Persian rugs and much more at gallery


For The News Journal



Shown are three of the rugs from Neil Snarr’s collection. On the left is one from Mexico; the other two are Navajo rugs.


Tom Barr | News Journal

WILMINGTON — A display of over 20 pieces of native textiles will have its official opening at the Harcum Art Gallery in the Boyd Cultural Arts Center on the Wilmington College Campus 6-8 p.m. Thursday, June 22.

The pieces come from the collections of Stephen Potthoff, Christine Snyder and Neil Snarr. Potthoff, Professor of Philosophy and Religion at the college, contributes seven Persian rugs of various sizes, each with different themes.

The material used in all seven is wool and silk, with varying combinations of the two. Themes range from nature scenes such as the Tree of Life to religious themes like the Garden of Eden.

Neil Snarr contributes eight pieces of native art from six different cultures.

There are two pieces of reverse applique from the Kuna Islands off the coast of Panama, one being framed and the other an actual blouse with molas incorporated on the front and back. You will be able to examine the technique used by handling a mola – which might incorporate up to 10 varieties of material, each of a different color.

There will also be two Navajo rugs made of wool with very bright colors. There will also be a framed cross-stitch piece from Palestine, a poncho from Mexico and more.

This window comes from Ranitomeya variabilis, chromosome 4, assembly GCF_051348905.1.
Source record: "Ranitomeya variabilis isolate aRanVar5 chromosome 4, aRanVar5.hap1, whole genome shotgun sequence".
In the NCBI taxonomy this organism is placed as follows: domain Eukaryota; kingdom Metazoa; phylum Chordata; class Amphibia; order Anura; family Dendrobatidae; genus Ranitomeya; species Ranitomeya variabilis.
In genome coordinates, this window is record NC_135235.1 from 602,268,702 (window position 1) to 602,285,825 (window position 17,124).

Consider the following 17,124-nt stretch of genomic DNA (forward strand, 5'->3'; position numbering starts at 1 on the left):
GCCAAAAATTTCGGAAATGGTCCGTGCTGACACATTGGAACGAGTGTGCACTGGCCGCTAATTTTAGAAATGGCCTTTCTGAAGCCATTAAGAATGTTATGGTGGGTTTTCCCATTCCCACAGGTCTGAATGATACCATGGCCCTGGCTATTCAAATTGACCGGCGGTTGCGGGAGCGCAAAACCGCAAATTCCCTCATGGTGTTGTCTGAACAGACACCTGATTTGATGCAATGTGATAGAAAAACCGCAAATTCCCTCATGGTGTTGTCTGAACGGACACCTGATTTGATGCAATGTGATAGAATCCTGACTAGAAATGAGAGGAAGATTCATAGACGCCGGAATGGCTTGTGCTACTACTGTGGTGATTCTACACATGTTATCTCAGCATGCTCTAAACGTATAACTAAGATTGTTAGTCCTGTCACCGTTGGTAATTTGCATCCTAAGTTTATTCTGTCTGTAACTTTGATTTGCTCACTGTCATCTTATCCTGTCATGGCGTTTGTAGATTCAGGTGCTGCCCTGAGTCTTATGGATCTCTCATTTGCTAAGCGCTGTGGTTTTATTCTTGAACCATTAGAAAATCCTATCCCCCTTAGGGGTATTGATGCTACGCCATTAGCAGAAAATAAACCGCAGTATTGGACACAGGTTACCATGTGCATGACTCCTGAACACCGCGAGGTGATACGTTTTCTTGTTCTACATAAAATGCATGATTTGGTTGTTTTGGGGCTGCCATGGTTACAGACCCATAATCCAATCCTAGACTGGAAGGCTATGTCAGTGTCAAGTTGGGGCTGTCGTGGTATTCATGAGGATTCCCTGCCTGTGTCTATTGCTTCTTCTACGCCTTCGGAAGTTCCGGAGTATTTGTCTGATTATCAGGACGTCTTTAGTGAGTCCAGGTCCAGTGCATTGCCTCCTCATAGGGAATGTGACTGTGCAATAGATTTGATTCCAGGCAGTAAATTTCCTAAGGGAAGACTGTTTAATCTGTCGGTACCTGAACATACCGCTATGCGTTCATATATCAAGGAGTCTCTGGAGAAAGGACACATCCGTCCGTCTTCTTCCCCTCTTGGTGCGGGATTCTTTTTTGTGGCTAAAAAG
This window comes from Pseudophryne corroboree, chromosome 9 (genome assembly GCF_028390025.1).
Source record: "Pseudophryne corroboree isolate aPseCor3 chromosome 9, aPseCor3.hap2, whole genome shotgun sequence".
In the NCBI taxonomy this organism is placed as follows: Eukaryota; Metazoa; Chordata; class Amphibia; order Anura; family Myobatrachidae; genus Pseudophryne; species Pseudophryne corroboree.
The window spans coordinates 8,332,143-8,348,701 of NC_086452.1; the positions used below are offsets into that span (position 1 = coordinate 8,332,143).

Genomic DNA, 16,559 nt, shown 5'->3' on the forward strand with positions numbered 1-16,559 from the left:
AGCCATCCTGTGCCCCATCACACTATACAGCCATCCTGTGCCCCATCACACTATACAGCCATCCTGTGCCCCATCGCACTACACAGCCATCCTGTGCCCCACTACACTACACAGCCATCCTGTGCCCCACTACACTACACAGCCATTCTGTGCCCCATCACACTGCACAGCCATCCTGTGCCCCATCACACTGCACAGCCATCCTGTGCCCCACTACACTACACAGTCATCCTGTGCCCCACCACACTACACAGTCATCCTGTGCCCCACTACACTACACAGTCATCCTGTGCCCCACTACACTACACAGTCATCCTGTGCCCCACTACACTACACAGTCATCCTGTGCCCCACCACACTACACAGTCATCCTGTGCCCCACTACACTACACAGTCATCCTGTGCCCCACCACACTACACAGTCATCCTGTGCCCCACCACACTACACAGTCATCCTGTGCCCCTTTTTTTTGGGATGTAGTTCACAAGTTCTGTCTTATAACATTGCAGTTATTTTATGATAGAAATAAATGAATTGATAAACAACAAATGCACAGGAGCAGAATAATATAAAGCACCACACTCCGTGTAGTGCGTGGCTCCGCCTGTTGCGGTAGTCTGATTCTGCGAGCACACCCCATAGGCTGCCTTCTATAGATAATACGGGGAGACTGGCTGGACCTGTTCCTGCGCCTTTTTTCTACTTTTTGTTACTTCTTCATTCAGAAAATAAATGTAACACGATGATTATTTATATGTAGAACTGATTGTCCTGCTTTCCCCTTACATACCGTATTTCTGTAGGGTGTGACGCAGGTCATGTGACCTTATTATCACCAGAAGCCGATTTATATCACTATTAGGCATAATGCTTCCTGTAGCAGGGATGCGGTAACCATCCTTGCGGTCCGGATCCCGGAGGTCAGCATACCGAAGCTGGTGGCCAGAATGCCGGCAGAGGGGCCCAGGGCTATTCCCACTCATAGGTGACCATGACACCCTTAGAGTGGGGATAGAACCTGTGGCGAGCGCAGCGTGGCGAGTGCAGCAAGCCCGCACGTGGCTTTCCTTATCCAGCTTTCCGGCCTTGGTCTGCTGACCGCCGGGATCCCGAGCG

Christine Snyder, former chairperson of the Wilmington College Board of Trustees, has collected native textiles from many countries and contributes eight to this display. All are from Latin American countries.

Two are molas with bird designs from the Kuna people off the coast of Panama. There are three wool rugs, one from Oaxaca in southern Mexico, another from the Otavalo culture of Ecuador and finally, an alpaca skin rug from Bolivia. Christine’s collection also includes two huipils (blouses) from Guatemala – Guatemalan weavings and crafts are found throughout much of Latin America and elsewhere.

The final item is embroidery stitching from Paraguay on red cotton cloth.

Light refreshments will be served and the textiles will be on display through the month of August in the Harcum Art Gallery at the Boyd Cultural Arts Center. There is no admission charge.

Shown are three of the rugs from Neil Snarr’s collection. On the left is one from Mexico; the other two are Navajo rugs.
http://www.wnewsj.com/wp-content/uploads/sites/22/2017/06/web1_DSC_0171.jpgShown are three of the rugs from Neil Snarr’s collection. On the left is one from Mexico; the other two are Navajo rugs. Tom Barr | News Journal

For The News Journal